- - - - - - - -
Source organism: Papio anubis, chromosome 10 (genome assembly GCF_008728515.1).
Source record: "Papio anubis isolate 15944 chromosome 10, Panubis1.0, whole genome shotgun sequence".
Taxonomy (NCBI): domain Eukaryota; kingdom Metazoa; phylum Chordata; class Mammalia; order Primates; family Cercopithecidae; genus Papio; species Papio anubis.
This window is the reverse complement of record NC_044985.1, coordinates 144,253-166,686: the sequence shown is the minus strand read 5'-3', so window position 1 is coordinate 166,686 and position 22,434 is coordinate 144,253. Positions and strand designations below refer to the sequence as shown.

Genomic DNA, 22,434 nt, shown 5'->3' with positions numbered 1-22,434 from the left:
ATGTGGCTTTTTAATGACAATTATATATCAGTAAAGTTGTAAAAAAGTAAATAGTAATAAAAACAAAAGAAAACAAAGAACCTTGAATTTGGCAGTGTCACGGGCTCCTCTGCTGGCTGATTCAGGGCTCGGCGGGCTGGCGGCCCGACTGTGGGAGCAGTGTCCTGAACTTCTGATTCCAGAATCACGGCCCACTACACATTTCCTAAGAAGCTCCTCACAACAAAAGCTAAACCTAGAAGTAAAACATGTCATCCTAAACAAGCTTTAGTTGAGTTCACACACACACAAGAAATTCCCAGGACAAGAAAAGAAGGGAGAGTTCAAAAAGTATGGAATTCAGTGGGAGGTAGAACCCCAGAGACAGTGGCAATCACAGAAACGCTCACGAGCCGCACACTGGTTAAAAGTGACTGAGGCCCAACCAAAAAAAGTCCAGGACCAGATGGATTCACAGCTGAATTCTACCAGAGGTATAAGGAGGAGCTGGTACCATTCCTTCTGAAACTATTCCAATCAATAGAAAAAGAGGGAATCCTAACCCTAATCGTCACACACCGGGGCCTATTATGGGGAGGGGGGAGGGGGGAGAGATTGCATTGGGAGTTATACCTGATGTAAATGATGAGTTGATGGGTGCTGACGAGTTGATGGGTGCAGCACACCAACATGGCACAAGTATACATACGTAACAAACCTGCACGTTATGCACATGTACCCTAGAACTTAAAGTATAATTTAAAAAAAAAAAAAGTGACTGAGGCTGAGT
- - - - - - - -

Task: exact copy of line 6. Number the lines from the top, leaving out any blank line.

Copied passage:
ATGTGGCTTTTTAATGACAATTATATATCAGTAAAGTTGTAAAAAAGTAAATAGTAATAAAAACAAAAGAAAACAAAGAACCTTGAATTTGGCAGTGTCACGGGCTCCTCTGCTGGCTGATTCAGGGCTCGGCGGGCTGGCGGCCCGACTGTGGGAGCAGTGTCCTGAACTTCTGATTCCAGAATCACGGCCCACTACACATTTCCTAAGAAGCTCCTCACAACAAAAGCTAAACCTAGAAGTAAAACATGTCATCCTAAACAAGCTTTAGTTGAGTTCACACACACACAAGAAATTCCCAGGACAAGAAAAGAAGGGAGAGTTCAAAAAGTATGGAATTCAGTGGGAGGTAGAACCCCAGAGACAGTGGCAATCACAGAAACGCTCACGAGCCGCACACTGGTTAAAAGTGACTGAGGCCCAACCAAAAAAAGTCCAGGACCAGATGGATTCACAGCTGAATTCTACCAGAGGTATAAGGAGGAGCTGGTACCATTCCTTCTGAAACTATTCCAATCAATAGAAAAAGAGGGAATCCTAACCCTAATCGTCACACACCGGGGCCTATTATGGGGAGGGGGGAGGGGGGAGAGATTGCATTGGGAGTTATACCTGATGTAAATGATGAGTTGATGGGTGCTGACGAGTTGATGGGTGCAGCACACCAACATGGCACAAGTATACATACGTAACAAACCTGCACGTTATGCACATGTACCCTAGAACTTAAAGTATAATTTAAAAAAAAAAAAAGTGACTGAGGCTGAGT